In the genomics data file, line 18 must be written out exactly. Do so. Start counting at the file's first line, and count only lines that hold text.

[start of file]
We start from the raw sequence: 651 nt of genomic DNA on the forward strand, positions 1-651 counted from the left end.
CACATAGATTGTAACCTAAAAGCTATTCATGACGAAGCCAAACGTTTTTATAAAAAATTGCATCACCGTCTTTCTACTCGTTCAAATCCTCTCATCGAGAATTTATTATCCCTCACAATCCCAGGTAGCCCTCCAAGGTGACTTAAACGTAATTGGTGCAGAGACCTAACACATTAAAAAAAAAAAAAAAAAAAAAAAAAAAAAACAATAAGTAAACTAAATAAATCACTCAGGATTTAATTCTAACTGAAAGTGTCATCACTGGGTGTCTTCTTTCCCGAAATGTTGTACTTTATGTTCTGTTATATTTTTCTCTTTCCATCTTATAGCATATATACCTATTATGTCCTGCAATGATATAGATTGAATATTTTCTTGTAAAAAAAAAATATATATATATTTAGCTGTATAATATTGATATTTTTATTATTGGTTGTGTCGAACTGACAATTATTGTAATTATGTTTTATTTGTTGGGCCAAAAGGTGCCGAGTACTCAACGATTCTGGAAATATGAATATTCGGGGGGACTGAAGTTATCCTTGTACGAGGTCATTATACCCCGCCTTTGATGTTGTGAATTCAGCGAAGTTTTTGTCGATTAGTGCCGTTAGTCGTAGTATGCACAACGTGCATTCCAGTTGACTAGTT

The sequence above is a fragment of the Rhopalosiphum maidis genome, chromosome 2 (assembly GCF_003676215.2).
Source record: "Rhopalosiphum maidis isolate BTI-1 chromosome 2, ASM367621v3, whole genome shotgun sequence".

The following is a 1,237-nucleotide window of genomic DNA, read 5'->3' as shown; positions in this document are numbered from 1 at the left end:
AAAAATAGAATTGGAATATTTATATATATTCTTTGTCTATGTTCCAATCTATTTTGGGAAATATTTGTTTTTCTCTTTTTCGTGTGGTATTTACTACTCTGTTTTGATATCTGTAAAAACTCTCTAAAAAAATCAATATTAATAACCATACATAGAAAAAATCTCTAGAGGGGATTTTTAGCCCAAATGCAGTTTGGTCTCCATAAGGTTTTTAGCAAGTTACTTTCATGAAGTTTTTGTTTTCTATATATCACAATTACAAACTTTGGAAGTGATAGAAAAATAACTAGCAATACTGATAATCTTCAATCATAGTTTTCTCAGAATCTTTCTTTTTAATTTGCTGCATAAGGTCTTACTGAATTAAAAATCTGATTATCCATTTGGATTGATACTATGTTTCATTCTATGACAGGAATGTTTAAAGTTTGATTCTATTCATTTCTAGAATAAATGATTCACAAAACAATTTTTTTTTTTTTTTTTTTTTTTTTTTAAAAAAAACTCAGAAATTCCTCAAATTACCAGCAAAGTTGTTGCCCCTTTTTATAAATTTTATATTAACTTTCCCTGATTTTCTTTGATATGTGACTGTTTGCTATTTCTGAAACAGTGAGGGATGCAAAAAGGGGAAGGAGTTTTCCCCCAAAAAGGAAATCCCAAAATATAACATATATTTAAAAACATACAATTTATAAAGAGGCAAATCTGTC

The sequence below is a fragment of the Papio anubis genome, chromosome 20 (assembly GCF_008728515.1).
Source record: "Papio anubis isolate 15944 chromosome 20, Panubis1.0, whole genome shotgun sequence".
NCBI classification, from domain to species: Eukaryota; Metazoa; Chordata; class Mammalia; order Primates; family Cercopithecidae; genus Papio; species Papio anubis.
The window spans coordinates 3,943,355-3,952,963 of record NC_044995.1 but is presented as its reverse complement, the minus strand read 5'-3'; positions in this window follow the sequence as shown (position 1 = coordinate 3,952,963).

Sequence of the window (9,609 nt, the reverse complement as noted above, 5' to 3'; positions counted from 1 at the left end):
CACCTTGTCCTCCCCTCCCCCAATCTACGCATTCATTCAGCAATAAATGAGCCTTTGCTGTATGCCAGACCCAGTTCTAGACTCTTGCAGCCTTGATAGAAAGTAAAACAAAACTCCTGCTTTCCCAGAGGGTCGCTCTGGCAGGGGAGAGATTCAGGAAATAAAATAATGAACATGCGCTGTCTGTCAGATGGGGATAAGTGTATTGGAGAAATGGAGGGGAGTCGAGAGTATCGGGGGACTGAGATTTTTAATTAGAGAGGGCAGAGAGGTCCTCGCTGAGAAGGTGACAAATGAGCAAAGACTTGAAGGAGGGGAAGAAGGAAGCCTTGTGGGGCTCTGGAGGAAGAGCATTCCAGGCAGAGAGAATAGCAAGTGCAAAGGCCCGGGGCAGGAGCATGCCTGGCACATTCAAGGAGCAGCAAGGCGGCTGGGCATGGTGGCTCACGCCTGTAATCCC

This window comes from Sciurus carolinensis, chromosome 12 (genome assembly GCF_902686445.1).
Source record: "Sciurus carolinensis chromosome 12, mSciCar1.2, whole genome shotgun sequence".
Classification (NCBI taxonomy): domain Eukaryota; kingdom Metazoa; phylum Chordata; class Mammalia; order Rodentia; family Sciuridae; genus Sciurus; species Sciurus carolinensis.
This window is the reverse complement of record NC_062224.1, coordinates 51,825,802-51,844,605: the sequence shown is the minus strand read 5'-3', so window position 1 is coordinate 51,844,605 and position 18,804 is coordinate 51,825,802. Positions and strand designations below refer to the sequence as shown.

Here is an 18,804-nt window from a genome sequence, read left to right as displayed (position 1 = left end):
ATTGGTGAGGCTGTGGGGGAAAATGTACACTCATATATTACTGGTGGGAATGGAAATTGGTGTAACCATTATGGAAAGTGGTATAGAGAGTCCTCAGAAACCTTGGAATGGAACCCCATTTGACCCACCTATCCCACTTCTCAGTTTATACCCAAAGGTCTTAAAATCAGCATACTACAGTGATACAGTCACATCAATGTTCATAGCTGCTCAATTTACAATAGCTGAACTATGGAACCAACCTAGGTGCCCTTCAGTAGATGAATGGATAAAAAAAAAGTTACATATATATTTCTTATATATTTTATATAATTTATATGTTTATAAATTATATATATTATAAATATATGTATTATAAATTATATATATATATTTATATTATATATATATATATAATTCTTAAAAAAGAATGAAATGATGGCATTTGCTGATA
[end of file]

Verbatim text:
ATTGGTGAGGCTGTGGGGGAAAATGTACACTCATATATTACTGGTGGGAATGGAAATTGGTGTAACCATTATGGAAAGTGGTATAGAGAGTCCTCAGAAACCTTGGAATGGAACCCCATTTGACCCACCTATCCCACTTCTCAGTTTATACCCAAAGGTCTTAAAATCAGCATACTACAGTGATACAGTCACATCAATGTTCATAGCTGCTCAATTTACAATAGCTGAACTATGGAACCAACCTAGGTGCCCTTCAGTAGATGAATGGATAAAAAAAAAGTTACATATATATTTCTTATATATTTTATATAATTTATATGTTTATAAATTATATATATTATAAATATATGTATTATAAATTATATATATATATTTATATTATATATATATATATAATTCTTAAAAAAGAATGAAATGATGGCATTTGCTGATA